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Philippine Foreign Owned Domestic Corporation Establishment Guide

There are restrictions for foreigners in establishing a corporation in the Philippines. Depending on the type of business and type of business, foreign capital is not allowed or there is a limit of 20%, 25%, 30% or 40% foreign capital investment.

The participation of foreign companies in economic and commercial activities in the Philippines is regulated under Republic Act No.7042 as amended by the Foreign Investment Act (FIA) of 1991. According to the FIA's Negative List, foreign investment is prohibited or limited to a certain percentage.  

The Foreign Investment Restriction List has two components, List A and List B. List A contains investment areas restricted by foreign ownership under the Philippine Constitution or specific laws. Listing B includes investment sectors with limited foreign ownership for reasons of risk to security, defense, health and morals, and protection of local small and medium-sized enterprises (SMEs).  

The President of the Philippines may amend the Foreign Investment Restriction List once every two years, with the exception of foreign investment activities restricted by the Constitution of the Philippines.
The Foreign Investment Restriction List is updated and issued every two years, and the currently in force list is the 11th version signed into law by President Duterte under Executive Order (EO) No. 65 of October 2018.
In the 11th version, the Duterte administration is focusing on encouraging the entry of foreign direct investment into almost all areas of investment in the Philippines (except land ownership).

For details of the 11th Foreign Investment Negative List (FINL) in the Philippines, please refer to the KOTRA report below.

Philippines 11th Foreign Investment Restriction List (FINL) Announced - Go to KOTRA Report

* In the Philippines, according to local laws, foreigners cannot register as an individual company, and only Filipino nationals are allowed to register.
* Foreigners can only establish foreign-funded companies (foreign-funded companies; foreign capital more than 40%) or limited partnerships (foreign capital less than 40%).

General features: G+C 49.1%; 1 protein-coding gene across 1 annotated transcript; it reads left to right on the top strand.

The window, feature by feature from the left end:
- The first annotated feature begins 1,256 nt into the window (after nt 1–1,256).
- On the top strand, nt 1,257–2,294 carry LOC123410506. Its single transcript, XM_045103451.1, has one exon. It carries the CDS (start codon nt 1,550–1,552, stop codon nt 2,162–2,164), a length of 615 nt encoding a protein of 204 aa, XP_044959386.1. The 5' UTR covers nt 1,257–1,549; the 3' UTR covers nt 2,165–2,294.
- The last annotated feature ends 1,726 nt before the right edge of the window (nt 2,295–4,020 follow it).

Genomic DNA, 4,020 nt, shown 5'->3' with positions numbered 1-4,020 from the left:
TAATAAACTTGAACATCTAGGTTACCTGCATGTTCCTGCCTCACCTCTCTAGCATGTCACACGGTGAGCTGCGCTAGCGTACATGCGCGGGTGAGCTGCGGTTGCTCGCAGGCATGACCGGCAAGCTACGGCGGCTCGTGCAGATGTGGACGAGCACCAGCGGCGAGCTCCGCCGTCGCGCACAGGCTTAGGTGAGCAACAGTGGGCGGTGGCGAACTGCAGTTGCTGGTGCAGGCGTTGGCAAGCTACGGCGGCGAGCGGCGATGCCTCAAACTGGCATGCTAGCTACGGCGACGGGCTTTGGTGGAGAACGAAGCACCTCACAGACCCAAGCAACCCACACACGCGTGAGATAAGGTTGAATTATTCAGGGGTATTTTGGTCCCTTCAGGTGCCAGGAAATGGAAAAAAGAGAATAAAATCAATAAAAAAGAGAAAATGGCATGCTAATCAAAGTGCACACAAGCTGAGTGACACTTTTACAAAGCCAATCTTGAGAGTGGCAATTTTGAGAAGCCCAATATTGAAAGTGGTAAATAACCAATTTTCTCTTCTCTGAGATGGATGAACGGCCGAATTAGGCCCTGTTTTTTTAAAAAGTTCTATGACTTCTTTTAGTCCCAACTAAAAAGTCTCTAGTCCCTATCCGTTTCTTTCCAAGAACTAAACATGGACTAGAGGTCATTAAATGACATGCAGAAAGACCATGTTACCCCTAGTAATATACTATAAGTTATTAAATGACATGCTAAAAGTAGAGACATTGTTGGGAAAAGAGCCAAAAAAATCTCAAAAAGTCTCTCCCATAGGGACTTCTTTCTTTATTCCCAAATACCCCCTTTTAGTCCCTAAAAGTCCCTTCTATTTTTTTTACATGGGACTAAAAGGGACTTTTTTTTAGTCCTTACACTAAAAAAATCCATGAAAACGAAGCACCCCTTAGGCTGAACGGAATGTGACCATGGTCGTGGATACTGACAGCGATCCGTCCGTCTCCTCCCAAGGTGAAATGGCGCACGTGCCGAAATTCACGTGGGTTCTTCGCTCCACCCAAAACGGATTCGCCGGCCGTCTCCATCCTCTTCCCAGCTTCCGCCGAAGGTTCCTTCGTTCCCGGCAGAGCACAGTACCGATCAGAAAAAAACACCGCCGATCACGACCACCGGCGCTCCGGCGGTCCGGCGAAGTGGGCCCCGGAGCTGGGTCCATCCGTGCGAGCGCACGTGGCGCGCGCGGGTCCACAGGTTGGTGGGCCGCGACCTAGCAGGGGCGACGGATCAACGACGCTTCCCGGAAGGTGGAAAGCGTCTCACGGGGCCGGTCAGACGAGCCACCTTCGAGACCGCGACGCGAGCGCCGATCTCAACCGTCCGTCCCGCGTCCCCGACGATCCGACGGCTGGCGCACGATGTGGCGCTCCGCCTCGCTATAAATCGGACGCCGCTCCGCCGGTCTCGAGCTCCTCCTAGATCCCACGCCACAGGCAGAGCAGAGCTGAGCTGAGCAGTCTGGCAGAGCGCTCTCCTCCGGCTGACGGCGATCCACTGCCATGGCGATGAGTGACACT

* In the Philippines, according to the Foreign Investment Act, foreigners are not allowed to engage in professional professions such as lawyers and accountants. Accordingly, it must be carried out in collaboration with local experts, and corporate management must also be carried out in collaboration with local experts.

Basic requirements for establishing a foreign-funded enterprise:
1. Appointment of at least 5 promoters and 5 or more directors (Promoters and directors must hold at least 1 share)
2. Minimum capital of US$200,000
3. The industry must not be included in the foreign investment restriction list.

required documents:
1. A copy of the shareholder/director's passport

2. English copy of shareholder/director

3. Identity verification of shareholders/directors
4. Certificate of remittance of capital
5. Incorporation Form F-100
6. Treasurer Affidavit
7. Notarization of Articles of Incorporation

1. Search by corporate name
2. Draft Articles of Incorporation
3. Submit the draft articles of incorporation to a local bank in the Philippines in relation to the payment of capital
4. Submit the articles of incorporation and bank certificate to the Philippine Securities and Exchange Commission (SEC) for business registration
5. Completion of business after obtaining business registration certificate

Estimated duration of progress:

3-5 months

Business Expenses:

Separate estimates according to industry and business requirements


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